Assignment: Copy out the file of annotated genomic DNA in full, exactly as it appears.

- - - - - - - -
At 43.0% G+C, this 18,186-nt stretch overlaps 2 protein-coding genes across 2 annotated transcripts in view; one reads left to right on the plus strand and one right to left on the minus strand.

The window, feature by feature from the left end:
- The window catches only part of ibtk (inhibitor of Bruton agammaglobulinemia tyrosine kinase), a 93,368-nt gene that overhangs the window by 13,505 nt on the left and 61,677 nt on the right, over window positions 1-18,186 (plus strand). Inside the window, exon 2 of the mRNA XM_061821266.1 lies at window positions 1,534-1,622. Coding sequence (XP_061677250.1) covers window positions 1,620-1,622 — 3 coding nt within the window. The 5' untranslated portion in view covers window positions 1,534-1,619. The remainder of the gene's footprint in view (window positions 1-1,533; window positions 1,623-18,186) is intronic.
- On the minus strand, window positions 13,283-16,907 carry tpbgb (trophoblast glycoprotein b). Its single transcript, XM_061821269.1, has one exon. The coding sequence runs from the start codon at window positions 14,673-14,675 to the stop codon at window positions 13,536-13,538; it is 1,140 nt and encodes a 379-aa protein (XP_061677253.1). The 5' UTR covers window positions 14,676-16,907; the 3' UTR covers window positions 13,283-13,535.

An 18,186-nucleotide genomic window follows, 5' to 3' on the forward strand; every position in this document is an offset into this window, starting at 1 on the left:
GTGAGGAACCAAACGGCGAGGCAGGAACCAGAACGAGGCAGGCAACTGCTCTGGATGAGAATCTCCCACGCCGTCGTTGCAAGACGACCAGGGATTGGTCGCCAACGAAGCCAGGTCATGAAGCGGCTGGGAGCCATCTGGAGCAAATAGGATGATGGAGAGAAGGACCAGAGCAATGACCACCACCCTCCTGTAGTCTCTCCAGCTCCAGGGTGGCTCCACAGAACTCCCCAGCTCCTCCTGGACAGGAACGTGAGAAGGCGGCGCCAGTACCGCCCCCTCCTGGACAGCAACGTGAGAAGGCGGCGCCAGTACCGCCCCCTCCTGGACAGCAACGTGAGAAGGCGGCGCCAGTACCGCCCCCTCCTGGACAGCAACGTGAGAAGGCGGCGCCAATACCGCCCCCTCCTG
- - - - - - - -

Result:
At 43.0% G+C, this 18,186-nt stretch overlaps 2 protein-coding genes across 2 annotated transcripts in view; one reads left to right on the plus strand and one right to left on the minus strand.

The window, feature by feature from the left end:
- The window catches only part of ibtk (inhibitor of Bruton agammaglobulinemia tyrosine kinase), a 93,368-nt gene that overhangs the window by 13,505 nt on the left and 61,677 nt on the right, over window positions 1-18,186 (plus strand). Inside the window, exon 2 of the mRNA XM_061821266.1 lies at window positions 1,534-1,622. Coding sequence (XP_061677250.1) covers window positions 1,620-1,622 — 3 coding nt within the window. The 5' untranslated portion in view covers window positions 1,534-1,619. The remainder of the gene's footprint in view (window positions 1-1,533; window positions 1,623-18,186) is intronic.
- On the minus strand, window positions 13,283-16,907 carry tpbgb (trophoblast glycoprotein b). Its single transcript, XM_061821269.1, has one exon. The coding sequence runs from the start codon at window positions 14,673-14,675 to the stop codon at window positions 13,536-13,538; it is 1,140 nt and encodes a 379-aa protein (XP_061677253.1). The 5' UTR covers window positions 14,676-16,907; the 3' UTR covers window positions 13,283-13,535.

An 18,186-nucleotide genomic window follows, 5' to 3' on the forward strand; every position in this document is an offset into this window, starting at 1 on the left:
GTGAGGAACCAAACGGCGAGGCAGGAACCAGAACGAGGCAGGCAACTGCTCTGGATGAGAATCTCCCACGCCGTCGTTGCAAGACGACCAGGGATTGGTCGCCAACGAAGCCAGGTCATGAAGCGGCTGGGAGCCATCTGGAGCAAATAGGATGATGGAGAGAAGGACCAGAGCAATGACCACCACCCTCCTGTAGTCTCTCCAGCTCCAGGGTGGCTCCACAGAACTCCCCAGCTCCTCCTGGACAGGAACGTGAGAAGGCGGCGCCAGTACCGCCCCCTCCTGGACAGCAACGTGAGAAGGCGGCGCCAGTACCGCCCCCTCCTGGACAGCAACGTGAGAAGGCGGCGCCAGTACCGCCCCCTCCTGGACAGCAACGTGAGAAGGCGGCGCCAATACCGCCCCCTCCTG